Monday, January 24, 2011

Meditative Knitting

I have been knitting up a storm during the past few weeks. It’s been a good way to burn up all the nervous energy I have as a result of the prednisone (which I’m almost finished with, thank the baby jeebus), and it keeps me from pacing the floor or fidgeting.

During my first counseling appointment last week, my therapist asked if I meditated, and I laughed out loud. Even when I’m not whacked out on steroids, I’m pretty tightly wound, and my mind whirrs constantly. My efforts at meditation have been absolute failures. She did point out that knitting might be my form of meditation, and I think there’s something to that. When I sit and knit, I can focus on the yarn and the click of the needles and rhythm of my fingers moving. Knitting also forces me to sit still for longer than I would otherwise, because I can’t hop up to do whatever pops into my head without potentially losing stitches or messing up a pattern. Instead, I’ll tell myself that I’ll get up and do whatever when I finish that row or pattern repeat. The next thing I know, it’s been ten minutes and I’m still sitting down.

I haven’t been knitting anything very complicated lately – just hats, scarves and shawls. I’d love to work on socks, but my hands shake too badly to work with tiny needles and thin yarn. I’m running out of friends and neighbors to pawn them off on when I finish. I’m pretty sure that the next time one of them sees me coming up the walk with a pile of something fluffy, they are going to lock the door and pull the curtains.

This is what I have finished in the past eight days.

IMG_0288

Ella and I stopped in at Yarnorama in Paige, TX, which is a tiny town between here and Houston on our way to her competition last weekend.  I bought some gorgeous Noro yarn called Kogarashi that was just divine to work with.  I managed to finish a whole shawl while at the comp, but when I got home, I decided I didn’t like how it looked. So I ripped the whole thing back and started from scratch.

scarf1

I like the yarn as a scarf much, much better. This was the first time I’ve knit on the diagonal, and I like the way it worked with the striping and colors.

shawf

Next up, I knit a shawl – the same pattern as I did with the Noro yarn – out of some Ironstone Felicia. This yarn works better as a shawl. It’s hard to see in the picture, but it’s almost lacey. It’s not as big as I would like, but it’s still a pretty little wrap. I do need to block it, though.

shawl2

Elizabeth approves of the shawl. She pronounced it “toot.” I had to take it away from her before she coated it in slime.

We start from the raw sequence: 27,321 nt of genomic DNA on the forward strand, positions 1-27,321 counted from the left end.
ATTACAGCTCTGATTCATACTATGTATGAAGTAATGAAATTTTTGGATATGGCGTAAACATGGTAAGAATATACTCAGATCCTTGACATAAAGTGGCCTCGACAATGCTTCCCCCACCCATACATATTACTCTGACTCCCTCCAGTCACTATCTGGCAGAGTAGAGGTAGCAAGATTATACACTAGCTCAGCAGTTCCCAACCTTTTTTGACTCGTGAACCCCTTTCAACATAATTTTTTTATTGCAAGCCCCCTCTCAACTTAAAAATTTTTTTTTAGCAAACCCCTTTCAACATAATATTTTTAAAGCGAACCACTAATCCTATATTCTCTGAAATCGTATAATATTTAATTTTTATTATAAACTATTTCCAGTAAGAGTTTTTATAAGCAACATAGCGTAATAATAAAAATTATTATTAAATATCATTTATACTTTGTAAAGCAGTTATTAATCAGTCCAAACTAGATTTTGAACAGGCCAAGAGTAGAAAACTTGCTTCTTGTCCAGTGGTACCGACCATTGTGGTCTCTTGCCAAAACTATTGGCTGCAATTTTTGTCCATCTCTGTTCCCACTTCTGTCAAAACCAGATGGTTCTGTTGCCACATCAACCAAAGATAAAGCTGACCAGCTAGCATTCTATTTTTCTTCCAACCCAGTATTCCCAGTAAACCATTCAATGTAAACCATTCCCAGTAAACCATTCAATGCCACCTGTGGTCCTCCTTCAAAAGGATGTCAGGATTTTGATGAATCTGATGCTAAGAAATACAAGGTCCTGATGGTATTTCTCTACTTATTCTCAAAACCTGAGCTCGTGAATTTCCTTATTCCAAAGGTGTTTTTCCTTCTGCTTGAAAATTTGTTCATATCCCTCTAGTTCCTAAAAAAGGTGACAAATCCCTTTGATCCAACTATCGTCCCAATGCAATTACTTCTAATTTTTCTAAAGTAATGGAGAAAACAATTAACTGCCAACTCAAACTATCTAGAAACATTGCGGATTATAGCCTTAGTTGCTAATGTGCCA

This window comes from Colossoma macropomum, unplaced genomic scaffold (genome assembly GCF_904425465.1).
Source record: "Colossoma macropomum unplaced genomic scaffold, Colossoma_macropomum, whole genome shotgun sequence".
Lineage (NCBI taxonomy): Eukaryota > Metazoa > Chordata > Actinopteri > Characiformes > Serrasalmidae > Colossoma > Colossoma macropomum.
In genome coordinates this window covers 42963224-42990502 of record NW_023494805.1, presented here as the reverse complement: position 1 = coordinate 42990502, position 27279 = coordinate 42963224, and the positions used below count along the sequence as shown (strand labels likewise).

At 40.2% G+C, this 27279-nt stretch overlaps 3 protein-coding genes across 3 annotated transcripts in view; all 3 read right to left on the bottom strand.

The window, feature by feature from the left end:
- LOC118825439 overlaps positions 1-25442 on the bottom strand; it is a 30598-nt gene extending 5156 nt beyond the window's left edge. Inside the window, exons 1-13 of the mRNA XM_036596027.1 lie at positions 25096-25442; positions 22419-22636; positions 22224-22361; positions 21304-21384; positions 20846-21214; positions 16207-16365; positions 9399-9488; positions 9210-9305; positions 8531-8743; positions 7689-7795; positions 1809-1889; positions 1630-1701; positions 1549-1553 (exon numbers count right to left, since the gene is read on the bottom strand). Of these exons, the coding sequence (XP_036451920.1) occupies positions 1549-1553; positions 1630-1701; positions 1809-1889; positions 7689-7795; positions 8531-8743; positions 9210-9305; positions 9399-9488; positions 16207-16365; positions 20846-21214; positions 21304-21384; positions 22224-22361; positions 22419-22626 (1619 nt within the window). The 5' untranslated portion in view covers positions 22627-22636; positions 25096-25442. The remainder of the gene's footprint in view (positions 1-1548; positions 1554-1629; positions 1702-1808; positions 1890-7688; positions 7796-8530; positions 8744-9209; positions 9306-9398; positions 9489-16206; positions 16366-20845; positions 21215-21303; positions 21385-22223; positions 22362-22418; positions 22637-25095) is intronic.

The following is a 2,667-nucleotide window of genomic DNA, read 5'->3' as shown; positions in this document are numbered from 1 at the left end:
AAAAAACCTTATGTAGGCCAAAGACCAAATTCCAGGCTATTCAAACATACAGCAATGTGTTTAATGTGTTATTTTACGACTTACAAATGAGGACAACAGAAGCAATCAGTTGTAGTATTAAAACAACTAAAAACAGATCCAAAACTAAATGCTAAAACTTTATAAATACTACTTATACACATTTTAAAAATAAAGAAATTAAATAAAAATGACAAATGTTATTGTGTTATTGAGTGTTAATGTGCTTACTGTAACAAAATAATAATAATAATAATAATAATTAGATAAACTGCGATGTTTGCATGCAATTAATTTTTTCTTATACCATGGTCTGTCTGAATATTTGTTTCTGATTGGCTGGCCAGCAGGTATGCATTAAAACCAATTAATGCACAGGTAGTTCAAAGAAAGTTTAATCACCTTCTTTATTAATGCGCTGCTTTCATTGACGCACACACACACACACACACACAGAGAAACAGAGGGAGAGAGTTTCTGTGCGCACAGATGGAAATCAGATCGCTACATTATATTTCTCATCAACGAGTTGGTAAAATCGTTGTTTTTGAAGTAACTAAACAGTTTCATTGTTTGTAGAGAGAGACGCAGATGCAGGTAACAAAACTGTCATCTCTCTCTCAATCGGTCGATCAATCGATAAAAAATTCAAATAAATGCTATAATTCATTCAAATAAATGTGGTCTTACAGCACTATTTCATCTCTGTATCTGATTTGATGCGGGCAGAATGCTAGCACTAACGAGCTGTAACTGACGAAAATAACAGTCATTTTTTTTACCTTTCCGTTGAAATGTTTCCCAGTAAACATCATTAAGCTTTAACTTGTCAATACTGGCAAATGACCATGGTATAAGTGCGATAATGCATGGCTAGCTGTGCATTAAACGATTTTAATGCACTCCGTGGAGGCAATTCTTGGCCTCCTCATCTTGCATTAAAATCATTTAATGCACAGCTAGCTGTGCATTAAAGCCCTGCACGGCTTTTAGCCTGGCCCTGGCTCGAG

scarf3

After the shawl, I knit another diagonal scarf out of a skein and a half of Noro Kureyon that I had in my stash box. One of the skeins had three knots in it, which is a common complain about Noro, so the color changes rather abruptly in a few places.

I stopped at a local yarn store on Saturday and bought some Noro Furisode and have already cast on another scarf.

At least all I’m channeling my fidgety-ness into something productive and sitting still at the same time. Maybe I’ll even manage to get all of my knitting for next Christmas done by March.

7 comments:

Barb said...

I need to do more knitting--have nothing to show for my mental whirring these days. If you're just desperate to knit something and give it away, you could knit Elizabeth a baby sweater and then give it to you a year or so ago, from me.

Becca said...

it IS toot! So is your little Bit! and yes, knitting can be meditative so make time for it each day.

Anonymous said...

I'll take a hat!!!

O'Pine's husband

The Empress said...

That is a fabulous idea, and your baby looks wonderful in it.

Ann in NJ said...

I love the shawl on Elizabeth, it's just her size. I haven't been knitting enough, and when I do, it's not been as restful as it should be. Not sure why. I cranked out a couple of hats pretty fast for a friend in chemo and now I've hit a wall.

yogurt said...

I'm all about pushing the meditation. I'm just not all about following my own advice. Those of us who don't do well at it probably need it more than those annoying quiet-mind people.

My most successful meditation that I'm most consistent at is contemplating nature. Trees. Birds. But your meditation has mine beat - yours produces clothes!

p.s. Love that scarf you've got pictured.

Becky said...

Hey, knitting IS your meditation. And it's quite lovely I might add.